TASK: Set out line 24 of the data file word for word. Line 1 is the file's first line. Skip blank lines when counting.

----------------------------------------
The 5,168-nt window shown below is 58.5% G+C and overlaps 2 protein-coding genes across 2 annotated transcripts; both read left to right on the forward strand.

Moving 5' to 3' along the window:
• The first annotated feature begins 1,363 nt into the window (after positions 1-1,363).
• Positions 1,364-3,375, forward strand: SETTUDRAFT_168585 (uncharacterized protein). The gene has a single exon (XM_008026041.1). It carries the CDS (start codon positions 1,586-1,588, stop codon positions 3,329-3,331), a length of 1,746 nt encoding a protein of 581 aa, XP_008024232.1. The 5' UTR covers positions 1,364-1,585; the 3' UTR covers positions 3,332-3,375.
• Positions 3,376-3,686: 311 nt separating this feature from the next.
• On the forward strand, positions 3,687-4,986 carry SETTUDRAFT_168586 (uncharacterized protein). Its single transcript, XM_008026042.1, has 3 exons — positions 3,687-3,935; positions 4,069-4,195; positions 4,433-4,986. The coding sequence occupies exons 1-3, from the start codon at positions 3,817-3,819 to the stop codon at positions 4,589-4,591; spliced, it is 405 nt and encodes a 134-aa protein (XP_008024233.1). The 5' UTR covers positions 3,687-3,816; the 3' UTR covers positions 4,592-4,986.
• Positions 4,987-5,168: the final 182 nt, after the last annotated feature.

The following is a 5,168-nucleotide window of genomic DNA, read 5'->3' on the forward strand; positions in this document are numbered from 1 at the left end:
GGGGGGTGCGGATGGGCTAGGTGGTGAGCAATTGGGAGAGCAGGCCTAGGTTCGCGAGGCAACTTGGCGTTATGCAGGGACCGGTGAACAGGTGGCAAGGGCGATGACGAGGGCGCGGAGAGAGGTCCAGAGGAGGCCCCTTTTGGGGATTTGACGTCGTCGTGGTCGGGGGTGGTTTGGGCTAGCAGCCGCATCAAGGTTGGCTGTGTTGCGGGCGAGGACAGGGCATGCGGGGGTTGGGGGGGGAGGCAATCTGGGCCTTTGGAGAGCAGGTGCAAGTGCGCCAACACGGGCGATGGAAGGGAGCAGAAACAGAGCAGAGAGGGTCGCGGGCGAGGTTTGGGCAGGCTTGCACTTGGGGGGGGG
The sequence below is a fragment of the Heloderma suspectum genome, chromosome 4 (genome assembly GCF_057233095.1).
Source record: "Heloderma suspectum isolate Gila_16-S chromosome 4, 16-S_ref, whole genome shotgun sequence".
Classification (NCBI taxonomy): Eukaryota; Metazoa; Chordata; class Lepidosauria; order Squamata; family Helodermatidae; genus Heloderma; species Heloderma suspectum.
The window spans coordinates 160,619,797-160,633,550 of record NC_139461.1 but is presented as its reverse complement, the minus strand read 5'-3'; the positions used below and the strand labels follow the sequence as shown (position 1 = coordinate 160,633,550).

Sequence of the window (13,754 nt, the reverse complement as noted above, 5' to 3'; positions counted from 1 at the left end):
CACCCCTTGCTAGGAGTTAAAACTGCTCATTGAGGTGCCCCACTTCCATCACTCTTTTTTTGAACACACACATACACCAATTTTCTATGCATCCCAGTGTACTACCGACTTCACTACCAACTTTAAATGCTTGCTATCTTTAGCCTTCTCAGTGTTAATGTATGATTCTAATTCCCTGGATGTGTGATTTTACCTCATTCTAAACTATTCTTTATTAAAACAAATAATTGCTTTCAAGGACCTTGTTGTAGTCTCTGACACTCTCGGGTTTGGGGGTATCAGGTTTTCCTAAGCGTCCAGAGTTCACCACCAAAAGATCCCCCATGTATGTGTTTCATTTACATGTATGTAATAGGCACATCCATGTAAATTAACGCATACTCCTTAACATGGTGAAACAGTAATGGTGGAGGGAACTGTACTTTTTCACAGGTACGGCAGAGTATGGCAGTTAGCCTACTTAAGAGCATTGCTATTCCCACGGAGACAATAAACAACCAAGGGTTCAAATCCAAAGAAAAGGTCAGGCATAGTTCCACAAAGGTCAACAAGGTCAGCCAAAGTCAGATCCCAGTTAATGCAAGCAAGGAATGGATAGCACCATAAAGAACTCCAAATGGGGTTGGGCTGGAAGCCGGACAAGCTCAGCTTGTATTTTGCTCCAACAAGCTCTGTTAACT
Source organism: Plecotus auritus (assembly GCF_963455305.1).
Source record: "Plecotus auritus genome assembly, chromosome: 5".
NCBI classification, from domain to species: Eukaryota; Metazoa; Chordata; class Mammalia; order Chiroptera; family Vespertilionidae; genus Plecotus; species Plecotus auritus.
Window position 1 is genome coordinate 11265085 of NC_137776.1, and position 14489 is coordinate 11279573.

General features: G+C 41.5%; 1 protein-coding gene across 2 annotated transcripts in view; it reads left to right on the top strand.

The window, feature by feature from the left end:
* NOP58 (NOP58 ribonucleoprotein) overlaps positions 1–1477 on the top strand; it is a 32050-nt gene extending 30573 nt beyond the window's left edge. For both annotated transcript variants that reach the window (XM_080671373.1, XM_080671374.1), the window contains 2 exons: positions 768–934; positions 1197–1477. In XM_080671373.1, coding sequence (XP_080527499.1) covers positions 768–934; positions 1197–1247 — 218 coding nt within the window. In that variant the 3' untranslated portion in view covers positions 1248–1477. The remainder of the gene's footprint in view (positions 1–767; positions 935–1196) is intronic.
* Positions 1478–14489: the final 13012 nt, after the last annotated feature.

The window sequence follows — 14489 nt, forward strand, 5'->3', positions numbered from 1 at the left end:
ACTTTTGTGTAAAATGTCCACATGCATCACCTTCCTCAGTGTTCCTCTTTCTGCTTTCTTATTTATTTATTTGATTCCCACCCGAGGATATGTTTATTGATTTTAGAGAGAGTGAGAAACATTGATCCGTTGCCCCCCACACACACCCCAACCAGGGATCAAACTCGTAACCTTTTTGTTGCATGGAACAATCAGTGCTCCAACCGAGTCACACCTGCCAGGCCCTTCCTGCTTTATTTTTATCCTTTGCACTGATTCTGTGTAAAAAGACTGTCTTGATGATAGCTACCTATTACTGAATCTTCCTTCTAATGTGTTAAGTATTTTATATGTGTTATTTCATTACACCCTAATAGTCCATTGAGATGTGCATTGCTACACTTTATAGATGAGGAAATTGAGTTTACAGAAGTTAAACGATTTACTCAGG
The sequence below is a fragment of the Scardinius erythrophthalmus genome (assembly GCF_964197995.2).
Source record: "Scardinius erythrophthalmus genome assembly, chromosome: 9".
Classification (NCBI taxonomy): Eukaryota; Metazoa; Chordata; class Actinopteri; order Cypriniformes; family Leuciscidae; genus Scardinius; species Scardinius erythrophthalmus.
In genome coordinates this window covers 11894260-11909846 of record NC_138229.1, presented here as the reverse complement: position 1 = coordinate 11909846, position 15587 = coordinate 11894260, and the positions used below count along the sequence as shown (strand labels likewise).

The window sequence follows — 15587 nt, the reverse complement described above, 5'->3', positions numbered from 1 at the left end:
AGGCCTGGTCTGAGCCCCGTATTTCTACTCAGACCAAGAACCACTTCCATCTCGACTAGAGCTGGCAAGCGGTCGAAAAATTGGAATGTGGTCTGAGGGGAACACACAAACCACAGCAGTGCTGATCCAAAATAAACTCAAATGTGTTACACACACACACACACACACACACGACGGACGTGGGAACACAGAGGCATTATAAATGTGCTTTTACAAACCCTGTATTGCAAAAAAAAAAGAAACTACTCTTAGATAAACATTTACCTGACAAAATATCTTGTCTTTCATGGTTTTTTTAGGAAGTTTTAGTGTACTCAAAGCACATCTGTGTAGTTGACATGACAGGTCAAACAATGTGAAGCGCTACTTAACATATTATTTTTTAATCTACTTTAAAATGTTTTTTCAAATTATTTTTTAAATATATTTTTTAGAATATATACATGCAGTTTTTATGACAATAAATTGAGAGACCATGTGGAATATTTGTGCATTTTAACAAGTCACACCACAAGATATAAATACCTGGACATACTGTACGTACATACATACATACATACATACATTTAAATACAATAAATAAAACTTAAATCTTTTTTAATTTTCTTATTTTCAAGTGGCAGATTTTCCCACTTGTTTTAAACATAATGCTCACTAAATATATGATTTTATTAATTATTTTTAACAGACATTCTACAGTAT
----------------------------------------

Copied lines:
The window sequence follows — 14489 nt, forward strand, 5'->3', positions numbered from 1 at the left end: